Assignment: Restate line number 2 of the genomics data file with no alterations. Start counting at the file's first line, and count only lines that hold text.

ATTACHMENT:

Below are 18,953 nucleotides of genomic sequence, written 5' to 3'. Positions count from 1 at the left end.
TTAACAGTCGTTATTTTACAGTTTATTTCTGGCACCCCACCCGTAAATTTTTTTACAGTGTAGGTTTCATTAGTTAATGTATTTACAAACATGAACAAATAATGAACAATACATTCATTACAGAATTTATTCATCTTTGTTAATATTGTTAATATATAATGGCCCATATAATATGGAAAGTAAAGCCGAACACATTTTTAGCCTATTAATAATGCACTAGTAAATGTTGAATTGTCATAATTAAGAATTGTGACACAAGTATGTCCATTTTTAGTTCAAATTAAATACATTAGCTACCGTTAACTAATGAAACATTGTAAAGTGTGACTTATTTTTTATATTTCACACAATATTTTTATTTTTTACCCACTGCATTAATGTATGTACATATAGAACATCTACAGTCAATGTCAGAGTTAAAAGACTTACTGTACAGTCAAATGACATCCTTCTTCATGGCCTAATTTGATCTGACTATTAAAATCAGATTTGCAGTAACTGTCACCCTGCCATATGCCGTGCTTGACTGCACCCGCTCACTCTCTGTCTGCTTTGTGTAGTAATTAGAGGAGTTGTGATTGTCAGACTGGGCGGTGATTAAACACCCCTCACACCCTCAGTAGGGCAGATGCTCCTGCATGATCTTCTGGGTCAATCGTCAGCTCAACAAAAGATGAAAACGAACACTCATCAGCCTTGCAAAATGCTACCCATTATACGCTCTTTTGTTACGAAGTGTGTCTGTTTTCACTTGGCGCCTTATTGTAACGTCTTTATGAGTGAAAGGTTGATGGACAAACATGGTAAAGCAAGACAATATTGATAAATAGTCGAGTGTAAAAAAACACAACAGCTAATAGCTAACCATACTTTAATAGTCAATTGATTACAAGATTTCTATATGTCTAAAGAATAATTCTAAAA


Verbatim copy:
TTAACAGTCGTTATTTTACAGTTTATTTCTGGCACCCCACCCGTAAATTTTTTTACAGTGTAGGTTTCATTAGTTAATGTATTTACAAACATGAACAAATAATGAACAATACATTCATTACAGAATTTATTCATCTTTGTTAATATTGTTAATATATAATGGCCCATATAATATGGAAAGTAAAGCCGAACACATTTTTAGCCTATTAATAATGCACTAGTAAATGTTGAATTGTCATAATTAAGAATTGTGACACAAGTATGTCCATTTTTAGTTCAAATTAAATACATTAGCTACCGTTAACTAATGAAACATTGTAAAGTGTGACTTATTTTTTATATTTCACACAATATTTTTATTTTTTACCCACTGCATTAATGTATGTACATATAGAACATCTACAGTCAATGTCAGAGTTAAAAGACTTACTGTACAGTCAAATGACATCCTTCTTCATGGCCTAATTTGATCTGACTATTAAAATCAGATTTGCAGTAACTGTCACCCTGCCATATGCCGTGCTTGACTGCACCCGCTCACTCTCTGTCTGCTTTGTGTAGTAATTAGAGGAGTTGTGATTGTCAGACTGGGCGGTGATTAAACACCCCTCACACCCTCAGTAGGGCAGATGCTCCTGCATGATCTTCTGGGTCAATCGTCAGCTCAACAAAAGATGAAAACGAACACTCATCAGCCTTGCAAAATGCTACCCATTATACGCTCTTTTGTTACGAAGTGTGTCTGTTTTCACTTGGCGCCTTATTGTAACGTCTTTATGAGTGAAAGGTTGATGGACAAACATGGTAAAGCAAGACAATATTGATAAATAGTCGAGTGTAAAAAAACACAACAGCTAATAGCTAACCATACTTTAATAGTCAATTGATTACAAGATTTCTATATGTCTAAAGAATAATTCTAAAA